The nether regions of my idea-gathering files are as disorganized as a Greenwich Village junk shop and every bit as much a source of surprises. On tidying up one such archive I found a question I'd jotted down to myself but never answered: What is the difference between fantasy and wish-fulfillment? No context, just the question, so I figured I'd have to tear into it as-is.
Definitions first; that's one easy way to set the two apart. Easy enough that it would verge on misleading, but here goes: fantasy is a genre (e.g., a reading and writing category); wish-fulfillment is an aspect of a work regardless of genre. So you can have some works of fantasy that operate as wish-fulfillment, but not all works of wish-fulfillment would end up on the fantasy shelf next to the Tolkien or the Gene Wolfe. Tom Clancy is as much a creator of wish-fulfillment as he is of thrillers.
The problem with fantasy — and SF, too, might as well get that lumped in while we're at it — is how what it presents to the reader, and the author, are so easily pressed into the service of being wish-fulfillment for its target audiences. The "nerd rapture" in SF circles is no less foolish a preoccupation than the military fetishism or the social atavism that fantasy works bring to their audiences.
Now: what if you're a creator, and you don't want to infect your own work with wish-fulfillment fantasies? In my case, the first thing I'd do is sit down and look good and hard at the wish-fulfillment fantasies I do have. Not all of them are big and obvious things, and it's typically easier to spot them in someone else's work than in your own. It was easy for me to pooh-pooh the overheated romantic fantasies that's become the stock-in-trade of a certain author of supernatural fantasy, but harder for me to see the moon-eyed romanticism that snuck into my own work and masqueraded as simple longing for a Clean, Well-Lighted Place of One's Own. But rather than throw it out wholesale, I decided to confront that tendency and see what sort of work it led me to produce when I interrogated it, when I challenged it, when I made the act of interrogating and challenging it into the substance of the work itself.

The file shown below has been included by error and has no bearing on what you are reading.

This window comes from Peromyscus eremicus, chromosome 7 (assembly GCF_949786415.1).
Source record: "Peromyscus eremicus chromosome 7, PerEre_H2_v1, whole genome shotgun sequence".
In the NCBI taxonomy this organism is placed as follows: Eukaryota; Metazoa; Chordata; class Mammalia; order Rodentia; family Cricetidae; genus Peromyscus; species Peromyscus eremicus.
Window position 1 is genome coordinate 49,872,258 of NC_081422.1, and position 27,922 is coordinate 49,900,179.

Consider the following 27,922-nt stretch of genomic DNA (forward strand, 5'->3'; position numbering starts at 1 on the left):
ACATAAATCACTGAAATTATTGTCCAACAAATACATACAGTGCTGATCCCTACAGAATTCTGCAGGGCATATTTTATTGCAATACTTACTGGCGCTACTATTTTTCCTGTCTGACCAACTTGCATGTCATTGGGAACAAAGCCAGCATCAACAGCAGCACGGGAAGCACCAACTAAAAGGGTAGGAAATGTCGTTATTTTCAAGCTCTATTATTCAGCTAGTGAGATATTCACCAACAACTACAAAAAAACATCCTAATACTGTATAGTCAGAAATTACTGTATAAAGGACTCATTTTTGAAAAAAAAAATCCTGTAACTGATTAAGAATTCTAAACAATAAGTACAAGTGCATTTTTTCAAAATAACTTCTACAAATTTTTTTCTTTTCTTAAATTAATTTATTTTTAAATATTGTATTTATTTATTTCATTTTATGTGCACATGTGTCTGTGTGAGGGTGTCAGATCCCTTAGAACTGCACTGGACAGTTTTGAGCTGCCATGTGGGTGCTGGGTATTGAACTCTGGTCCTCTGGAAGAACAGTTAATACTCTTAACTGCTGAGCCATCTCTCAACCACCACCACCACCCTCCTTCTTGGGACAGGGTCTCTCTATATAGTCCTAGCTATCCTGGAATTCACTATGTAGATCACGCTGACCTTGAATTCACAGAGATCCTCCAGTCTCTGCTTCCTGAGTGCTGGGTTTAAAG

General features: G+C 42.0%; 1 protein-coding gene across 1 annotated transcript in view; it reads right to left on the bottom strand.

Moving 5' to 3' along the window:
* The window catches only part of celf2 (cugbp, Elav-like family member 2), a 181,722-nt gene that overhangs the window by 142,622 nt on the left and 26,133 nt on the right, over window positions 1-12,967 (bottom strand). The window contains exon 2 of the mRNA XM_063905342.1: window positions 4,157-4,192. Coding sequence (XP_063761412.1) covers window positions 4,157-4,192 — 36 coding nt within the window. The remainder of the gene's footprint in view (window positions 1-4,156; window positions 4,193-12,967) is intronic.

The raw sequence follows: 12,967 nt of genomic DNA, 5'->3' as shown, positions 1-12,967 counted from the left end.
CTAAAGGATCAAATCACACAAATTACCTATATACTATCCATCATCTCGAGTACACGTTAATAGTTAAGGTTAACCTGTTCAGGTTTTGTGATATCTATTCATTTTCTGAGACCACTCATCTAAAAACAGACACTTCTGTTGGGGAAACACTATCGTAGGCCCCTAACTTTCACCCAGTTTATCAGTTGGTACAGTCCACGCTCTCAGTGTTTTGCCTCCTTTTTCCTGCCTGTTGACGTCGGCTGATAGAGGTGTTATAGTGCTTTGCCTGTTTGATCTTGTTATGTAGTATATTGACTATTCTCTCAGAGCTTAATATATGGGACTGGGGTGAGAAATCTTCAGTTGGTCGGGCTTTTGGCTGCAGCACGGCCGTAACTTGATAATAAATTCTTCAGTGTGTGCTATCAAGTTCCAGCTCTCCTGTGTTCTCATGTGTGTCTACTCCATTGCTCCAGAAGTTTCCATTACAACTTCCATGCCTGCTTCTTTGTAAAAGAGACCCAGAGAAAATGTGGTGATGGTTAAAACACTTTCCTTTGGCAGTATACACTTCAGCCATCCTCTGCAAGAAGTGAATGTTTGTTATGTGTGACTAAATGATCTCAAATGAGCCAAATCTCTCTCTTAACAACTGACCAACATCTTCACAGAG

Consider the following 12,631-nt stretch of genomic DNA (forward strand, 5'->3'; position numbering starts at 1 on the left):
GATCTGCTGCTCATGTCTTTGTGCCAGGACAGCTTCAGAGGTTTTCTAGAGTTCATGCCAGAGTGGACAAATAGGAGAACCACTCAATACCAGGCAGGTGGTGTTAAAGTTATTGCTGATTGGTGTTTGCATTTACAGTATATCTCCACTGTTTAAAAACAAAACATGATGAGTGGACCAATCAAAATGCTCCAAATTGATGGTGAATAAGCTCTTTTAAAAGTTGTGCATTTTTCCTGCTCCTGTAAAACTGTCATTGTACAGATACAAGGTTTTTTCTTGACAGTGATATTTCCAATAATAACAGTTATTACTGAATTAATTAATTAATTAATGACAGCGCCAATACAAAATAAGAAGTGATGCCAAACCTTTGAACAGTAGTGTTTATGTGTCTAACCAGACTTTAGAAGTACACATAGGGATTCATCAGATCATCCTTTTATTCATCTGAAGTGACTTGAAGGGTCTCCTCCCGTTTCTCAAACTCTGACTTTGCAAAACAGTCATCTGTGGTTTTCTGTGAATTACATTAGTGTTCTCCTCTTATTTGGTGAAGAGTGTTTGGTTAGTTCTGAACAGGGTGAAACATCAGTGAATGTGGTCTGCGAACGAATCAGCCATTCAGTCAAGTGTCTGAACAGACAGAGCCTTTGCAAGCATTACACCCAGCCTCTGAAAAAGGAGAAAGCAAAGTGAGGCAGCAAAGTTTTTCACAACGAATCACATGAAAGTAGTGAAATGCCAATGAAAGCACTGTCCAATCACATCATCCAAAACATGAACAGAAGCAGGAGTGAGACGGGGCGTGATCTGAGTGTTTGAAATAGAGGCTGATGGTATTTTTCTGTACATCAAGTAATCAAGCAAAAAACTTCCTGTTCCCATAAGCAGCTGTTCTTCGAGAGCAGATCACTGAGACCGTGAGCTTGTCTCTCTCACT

OK, that's my rather pretentious way of saying something fairly simple: if you know you like to fill your books with something, find a way to make that into the real subject of the book. But go all the way. Dig until you hit bedrock. Then build up again.
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